Kiwi coach praises Bok defence

2011-08-21 13:47
Graham Henry (File)

Port Elizabeth - South Africa's resolute defence was hailed as the difference between the teams after the Springboks beat the All Blacks 18-5 in a Tri-Nations Test at Nelson Mandela Bay Stadium Saturday.

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In their final match before next month's World Cup, the defending champions' forwards, in particular, turned in a powerful performance against what was effectively a New Zealand second-string team.

"South Africa played with a lot of physicality and passion," said New Zealand coach Graham Henry.

"They scrambled in defence very well. We created probably six opportunities to score and only converted one of them. That was frustrating."

"I'll go to war with these guys," said Springbok coach Peter de Villiers, adding that South Africa's victory was a just reward despite the fact that all their points came from the boot of fly-half Morné Steyn, who landed all five penalty goal attempts as well as a drop goal.

New Zealand scored the only try of the match, through centre Richard Kahui, but several times were stopped almost within touching distance of the try-line as South Africa tackled ferociously.

In making his statement about going to war, De Villiers singled out stand-in captain Victor Matfield, who he said had played the last half hour of the match with an unspecified injury and flank Heinrich Brüssow, who had to leave the field with blood pouring from his face but returned 14 minutes later to turn in a man-of-the-match performance.

De Villiers also praised Steyn, who landed three long-range penalties to give South Africa a 9-0 lead after 18 minutes. They were killer blows at a time when the All Blacks were playing most of the attacking rugby and had three times threatened to score tries.

Steyn's place had seemed under threat after a mediocre season but, reunited with scrumhalf Fourie du Preez for the first time in a Test match since 2009, he turned in a commanding performance.

With South Africa leading 15-5 at half-time, he effectively shut the All Blacks out of the game with his tactical kicking in the second half.

De Villiers said he had never questioned Steyn's ability, despite playing Patrick Lambie and Butch James ahead of him in earlier Tri-Nations matches.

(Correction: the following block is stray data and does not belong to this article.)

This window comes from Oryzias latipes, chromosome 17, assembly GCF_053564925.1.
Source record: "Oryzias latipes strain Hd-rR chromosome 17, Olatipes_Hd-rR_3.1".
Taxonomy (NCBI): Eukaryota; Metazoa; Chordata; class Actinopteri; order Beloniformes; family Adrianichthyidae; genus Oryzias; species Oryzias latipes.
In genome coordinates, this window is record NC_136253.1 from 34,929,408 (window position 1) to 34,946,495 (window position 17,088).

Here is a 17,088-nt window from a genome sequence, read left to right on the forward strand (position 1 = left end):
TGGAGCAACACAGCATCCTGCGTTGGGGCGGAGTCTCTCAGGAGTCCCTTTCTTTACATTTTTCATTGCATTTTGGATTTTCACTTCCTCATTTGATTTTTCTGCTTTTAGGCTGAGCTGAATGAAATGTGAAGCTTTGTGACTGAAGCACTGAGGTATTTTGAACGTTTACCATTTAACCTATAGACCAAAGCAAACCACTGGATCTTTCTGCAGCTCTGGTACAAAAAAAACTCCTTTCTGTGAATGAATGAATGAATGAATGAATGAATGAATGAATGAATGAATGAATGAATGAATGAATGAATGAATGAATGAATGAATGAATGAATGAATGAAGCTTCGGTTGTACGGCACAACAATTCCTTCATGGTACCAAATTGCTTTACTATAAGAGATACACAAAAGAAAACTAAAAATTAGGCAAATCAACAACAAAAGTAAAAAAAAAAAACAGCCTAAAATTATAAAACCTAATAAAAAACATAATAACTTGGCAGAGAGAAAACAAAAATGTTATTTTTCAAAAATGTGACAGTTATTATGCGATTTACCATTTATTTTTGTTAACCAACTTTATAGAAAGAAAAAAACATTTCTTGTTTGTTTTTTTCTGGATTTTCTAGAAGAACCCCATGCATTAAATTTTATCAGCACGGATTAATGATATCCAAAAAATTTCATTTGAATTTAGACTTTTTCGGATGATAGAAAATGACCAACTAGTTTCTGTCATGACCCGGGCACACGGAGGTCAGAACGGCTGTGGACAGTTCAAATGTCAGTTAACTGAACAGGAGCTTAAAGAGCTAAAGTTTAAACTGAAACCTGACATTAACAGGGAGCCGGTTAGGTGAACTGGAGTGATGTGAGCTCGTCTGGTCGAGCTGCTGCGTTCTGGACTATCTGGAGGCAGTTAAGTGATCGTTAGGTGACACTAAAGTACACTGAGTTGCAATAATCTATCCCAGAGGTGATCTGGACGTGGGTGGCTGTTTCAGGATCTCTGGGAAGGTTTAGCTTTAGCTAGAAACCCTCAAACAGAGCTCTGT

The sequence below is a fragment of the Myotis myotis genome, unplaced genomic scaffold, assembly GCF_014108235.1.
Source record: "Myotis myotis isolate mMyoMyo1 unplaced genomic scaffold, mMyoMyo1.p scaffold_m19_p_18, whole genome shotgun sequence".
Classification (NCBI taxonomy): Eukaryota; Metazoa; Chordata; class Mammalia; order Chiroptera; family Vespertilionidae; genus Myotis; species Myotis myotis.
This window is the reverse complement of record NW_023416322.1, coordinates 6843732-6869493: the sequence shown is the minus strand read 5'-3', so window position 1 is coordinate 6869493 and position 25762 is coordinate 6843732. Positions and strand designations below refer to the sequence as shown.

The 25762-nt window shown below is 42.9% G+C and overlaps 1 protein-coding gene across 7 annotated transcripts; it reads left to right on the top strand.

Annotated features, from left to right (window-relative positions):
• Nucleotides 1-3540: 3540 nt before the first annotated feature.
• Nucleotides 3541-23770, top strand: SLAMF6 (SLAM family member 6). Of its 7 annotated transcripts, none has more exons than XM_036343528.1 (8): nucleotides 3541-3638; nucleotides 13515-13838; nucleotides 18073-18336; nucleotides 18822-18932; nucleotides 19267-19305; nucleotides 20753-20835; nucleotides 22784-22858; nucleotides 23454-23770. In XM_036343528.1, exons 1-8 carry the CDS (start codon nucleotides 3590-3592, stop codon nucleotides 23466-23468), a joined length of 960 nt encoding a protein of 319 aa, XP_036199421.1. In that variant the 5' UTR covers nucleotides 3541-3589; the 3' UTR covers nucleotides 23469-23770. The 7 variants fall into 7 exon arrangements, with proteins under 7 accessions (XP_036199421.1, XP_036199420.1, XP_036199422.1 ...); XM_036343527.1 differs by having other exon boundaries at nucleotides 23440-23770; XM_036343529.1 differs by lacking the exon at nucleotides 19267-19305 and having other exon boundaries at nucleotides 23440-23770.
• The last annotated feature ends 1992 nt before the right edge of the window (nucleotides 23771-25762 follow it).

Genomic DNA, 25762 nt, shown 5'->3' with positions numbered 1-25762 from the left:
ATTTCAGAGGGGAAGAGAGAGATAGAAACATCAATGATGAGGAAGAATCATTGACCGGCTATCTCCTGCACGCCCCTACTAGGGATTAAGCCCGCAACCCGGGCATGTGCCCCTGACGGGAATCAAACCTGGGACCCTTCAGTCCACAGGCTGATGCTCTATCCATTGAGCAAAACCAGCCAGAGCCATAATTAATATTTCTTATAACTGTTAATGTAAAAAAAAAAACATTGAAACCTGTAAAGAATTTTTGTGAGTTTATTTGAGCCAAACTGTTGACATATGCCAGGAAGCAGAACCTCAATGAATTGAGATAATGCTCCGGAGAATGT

"Morné is a very good rugby player. He's still our number one. He knows now that he's very important to the team and he can take the team through the World Cup if he's on song."

Lambie, who started at full-back, was an injury concern for the Springboks, leaving the field with a shoulder injury after 20 minutes. De Villiers said he would wait for a report from his medical team before commenting on the injury.

Matfield started the game ahead of regular captain John Smit, who came on as a second-half replacement, and he said the Springboks had needed the win after losing their first three matches in the tournament.

"We felt the pressure and it wasn't easy. A lot of people were doubting us. This is great for the confidence."

But Matfield said his team still needed to work hard before the World Cup.

"There is still (room for) a lot of improvement. We want to get even better. We'll look at the video session and work on the detail."

New Zealand coach Graham Henry admitted the Springboks had outplayed his team but said he had no regrets about leaving nine of New Zealand's leading players at home to rest ahead of the World Cup.

"We made some big decisions some time ago and I'm happy with that. It gave some players the opportunity to play today. We had a look at the big picture and the future."

Henry said a lack of maturity and the patience to build attacking moves had hurt the All Blacks' chances, but fielding some fringe players had been a useful exercise ahead of the announcement of the World Cup squad on Tuesday.

Henry said the defeat would not shake New Zealand's belief in their attacking style of play.

"We created a lot of opportunities to do the business. The game that we are playing has got distinct possibilities."

Read more on:    tri-nations  |  graham henry  |  port elizabeth


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